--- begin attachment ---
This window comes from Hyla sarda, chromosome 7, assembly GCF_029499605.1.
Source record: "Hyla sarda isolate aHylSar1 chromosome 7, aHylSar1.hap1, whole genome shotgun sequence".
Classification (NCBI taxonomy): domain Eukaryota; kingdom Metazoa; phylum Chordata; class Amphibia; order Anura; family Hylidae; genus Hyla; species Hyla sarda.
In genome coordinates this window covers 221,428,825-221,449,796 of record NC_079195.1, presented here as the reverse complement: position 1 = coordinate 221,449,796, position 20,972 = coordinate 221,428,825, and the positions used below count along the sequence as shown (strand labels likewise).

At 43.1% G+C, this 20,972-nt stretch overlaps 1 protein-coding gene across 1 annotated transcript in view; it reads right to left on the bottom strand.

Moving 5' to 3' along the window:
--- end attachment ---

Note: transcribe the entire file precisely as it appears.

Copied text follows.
This window comes from Hyla sarda, chromosome 7, assembly GCF_029499605.1.
Source record: "Hyla sarda isolate aHylSar1 chromosome 7, aHylSar1.hap1, whole genome shotgun sequence".
Classification (NCBI taxonomy): domain Eukaryota; kingdom Metazoa; phylum Chordata; class Amphibia; order Anura; family Hylidae; genus Hyla; species Hyla sarda.
In genome coordinates this window covers 221,428,825-221,449,796 of record NC_079195.1, presented here as the reverse complement: position 1 = coordinate 221,449,796, position 20,972 = coordinate 221,428,825, and the positions used below count along the sequence as shown (strand labels likewise).

At 43.1% G+C, this 20,972-nt stretch overlaps 1 protein-coding gene across 1 annotated transcript in view; it reads right to left on the bottom strand.

Moving 5' to 3' along the window: